• Orange juice: The secret to amazing orange flavor throughout the cake is making a simple syrup from orange juice and brushing it over each cake layer before frosting it.
  • Semi-sweet chocolate: Chopping up a chocolate bar will give you the best flavor–I’m a big proponent of Trader Joe’s pound plus bars–otherwise, go for high-quality chocolate chips like Guittard. 
  • Heavy whipping cream: I like heavy whipping cream best for the rich texture it gives to ganache, but you can use whipping cream if that’s what’s available to you. 
  • Chocolate oranges: Optional but fun! They can be hard to track down in non-winter months, but you can always get chocolate oranges online if you’re committed to the theme. Otherwise, just use anything that is chocolate or orange-themed: chocolate sprinkles, orange Sixlets, mini chocolate chips, or slices of candied orange rind would all be great decorations too!
  • Chocolate flakes: Whenever I use these particular chocolate flakes, people ask about them! They are real chocolate and are made by Cacao Barry. If you can’t find them, just use regular chocolate sprinkles.
Close-up of chocolate orange slice on orange buttercream

Equipment

  • A mixer: A MUST for making the cake batter and frosting. A stand mixer (like my trusty KitchenAid stand mixer) or a hand mixer will both work. Make sure to use a paddle blade for the cake batter, and a whisk attachment for the frosting.
  • Cake pans and cardboard cake rounds: This recipe is written to use four 8″ cake pans, but you can also use four 9″ cake pans and adjust the baking time. You’ll also need four cardboard cake rounds to place under each of the layers when assembling the cake.
  • Basic cake tools: Assembling and decorating will be MUCH easier if you have parchment circles, a cake turntable, an offset spatula and a silicone pastry brush.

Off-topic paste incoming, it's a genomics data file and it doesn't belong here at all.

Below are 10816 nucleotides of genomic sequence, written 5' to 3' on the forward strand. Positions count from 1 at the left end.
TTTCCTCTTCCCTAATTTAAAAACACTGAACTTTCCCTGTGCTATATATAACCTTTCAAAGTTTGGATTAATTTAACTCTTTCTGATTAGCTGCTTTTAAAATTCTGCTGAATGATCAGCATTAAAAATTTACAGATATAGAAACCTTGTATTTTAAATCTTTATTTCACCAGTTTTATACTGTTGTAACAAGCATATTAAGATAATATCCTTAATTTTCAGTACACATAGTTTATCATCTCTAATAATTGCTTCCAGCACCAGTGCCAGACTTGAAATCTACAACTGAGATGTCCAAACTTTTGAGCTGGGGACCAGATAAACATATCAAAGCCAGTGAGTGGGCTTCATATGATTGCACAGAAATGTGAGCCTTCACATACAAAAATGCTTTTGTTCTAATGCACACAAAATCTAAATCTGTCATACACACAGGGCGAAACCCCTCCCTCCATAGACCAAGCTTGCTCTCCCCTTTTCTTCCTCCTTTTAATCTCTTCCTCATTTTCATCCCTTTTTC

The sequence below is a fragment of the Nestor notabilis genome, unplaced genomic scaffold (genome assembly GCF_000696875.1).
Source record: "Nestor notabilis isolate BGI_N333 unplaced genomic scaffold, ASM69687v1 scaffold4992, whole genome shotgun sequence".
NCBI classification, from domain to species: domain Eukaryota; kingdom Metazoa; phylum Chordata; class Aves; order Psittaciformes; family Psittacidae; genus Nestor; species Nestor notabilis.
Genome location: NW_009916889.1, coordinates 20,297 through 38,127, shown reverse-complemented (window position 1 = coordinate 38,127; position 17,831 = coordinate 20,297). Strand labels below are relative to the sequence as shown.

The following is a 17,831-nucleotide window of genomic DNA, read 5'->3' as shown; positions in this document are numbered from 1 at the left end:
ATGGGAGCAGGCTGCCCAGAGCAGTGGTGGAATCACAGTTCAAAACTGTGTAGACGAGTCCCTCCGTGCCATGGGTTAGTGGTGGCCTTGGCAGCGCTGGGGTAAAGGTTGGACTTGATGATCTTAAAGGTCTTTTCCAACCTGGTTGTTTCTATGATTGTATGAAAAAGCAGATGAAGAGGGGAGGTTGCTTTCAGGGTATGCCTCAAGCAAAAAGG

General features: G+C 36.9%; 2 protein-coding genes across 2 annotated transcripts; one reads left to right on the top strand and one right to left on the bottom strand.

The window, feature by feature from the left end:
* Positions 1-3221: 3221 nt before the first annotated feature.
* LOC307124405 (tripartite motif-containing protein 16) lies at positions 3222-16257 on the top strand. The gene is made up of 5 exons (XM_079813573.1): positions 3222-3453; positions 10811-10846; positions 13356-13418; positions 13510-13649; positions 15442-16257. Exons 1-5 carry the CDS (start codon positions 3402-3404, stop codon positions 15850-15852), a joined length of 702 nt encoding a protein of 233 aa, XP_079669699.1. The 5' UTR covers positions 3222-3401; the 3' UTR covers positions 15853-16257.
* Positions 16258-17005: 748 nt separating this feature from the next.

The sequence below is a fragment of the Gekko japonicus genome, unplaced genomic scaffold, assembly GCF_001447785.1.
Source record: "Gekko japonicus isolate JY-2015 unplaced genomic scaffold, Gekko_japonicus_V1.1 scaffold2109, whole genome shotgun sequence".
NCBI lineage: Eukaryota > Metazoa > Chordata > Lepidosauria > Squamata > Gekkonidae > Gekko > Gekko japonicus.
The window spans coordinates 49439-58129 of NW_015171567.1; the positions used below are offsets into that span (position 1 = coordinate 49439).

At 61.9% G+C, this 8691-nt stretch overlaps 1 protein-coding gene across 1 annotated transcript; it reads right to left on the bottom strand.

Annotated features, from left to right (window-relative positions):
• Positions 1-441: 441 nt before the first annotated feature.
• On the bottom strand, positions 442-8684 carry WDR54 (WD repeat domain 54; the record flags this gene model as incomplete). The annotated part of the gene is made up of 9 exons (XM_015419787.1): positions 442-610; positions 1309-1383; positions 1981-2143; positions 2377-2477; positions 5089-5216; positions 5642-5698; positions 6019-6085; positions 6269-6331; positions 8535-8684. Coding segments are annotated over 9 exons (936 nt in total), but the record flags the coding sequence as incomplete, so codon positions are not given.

• Piping tools: To create the rosettes around the edge of the cake, a piping bag and large closed star tip is a must. I used Ateco tip #849.
  • Squeeze bottle: A squeeze bottle is a big help for getting those perfect ganache drips!
  • Microplane: Use a microplane to make orange zest. A very fine grater can be substituted if you don’t have a microplane.
Chocolate Orange Cake on a wooden cake stand in front of a wooden background

Ready to Make These?

  1. Get the recipe below 👇👇
  2. Scroll below the recipe for step-by-step photos
  3. Read important FAQs and more

Leave a Review!

If you make this recipe, let us know! Leave a ⭐️⭐️⭐️⭐️⭐️ rating on the recipe below, and leave a comment, take a photo and tag me on Instagram @elabau, or use #sugarhero on IG!

Slice of chocolate cake with orange buttercream between the layers.

Chocolate Orange Cake with Orange Buttercream

4.89 from 18 votes
This Chocolate Orange Cake is the perfect blend of citrus flavors and dark chocolate. It features four layers of chocolate cake filled with tangy orange buttercream, topped with a shiny chocolate glaze and chocolate orange slices.
Prep3 hours
Cook1 hour
Total4 hours
Yields18

Ingredients

For the Chocolate Cake:

For the Buttercream:

To Assemble:

  • 5 fl oz orange juice, (2/3 cup)
  • 4.6 oz granulated sugar, (2/3 cup)
  • 4 oz semi-sweet chocolate, finely chopped
  • 6 fl oz heavy cream
  • Chocolate flakes, or chocolate sprinkles, optional
  • Chocolate orange slices, or other decorations, optional
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Instructions 

To Make the Chocolate Cake:

  • Preheat the oven to 350 F. Line four 8-inch cake pans with sides at least 2” high with parchment rounds, and spray the insides with nonstick cooking spray.
  • Pour the water into a medium bowl and microwave until it starts to boil, 3-4 minutes. Add the cocoa powder and whisk well, until all of the dry cocoa dissolves. Cover the bowl with plastic wrap to prevent water from evaporating, and let it sit until the paste is warm but not burning hot.
  • In a large bowl, sift together the flour, baking soda, baking powder, and salt, and set aside.
  • Combine the butter and sugar in the bowl of a mixer fitted with a paddle attachment, and beat on medium speed for 8-10 minutes, until very light and fluffy. Add the eggs two at a time, beating for about a minute between each addition, then mix in the vanilla.
  • Alternate adding the dry ingredients and the cocoa paste in batches, beginning and ending with the dry ingredients. Finish by scraping the bottom and sides of the bowl with a rubber spatula to mix the cake batter well.
  • Divide the batter between the prepared pans—if you have a kitchen scale, each pan should get about 22-23 oz of batter. Bake at 350 F for 55-60 minutes, until the cakes spring back when lightly pressed with a fingertip and a toothpick inserted into the center comes out with just a few moist crumbs attached.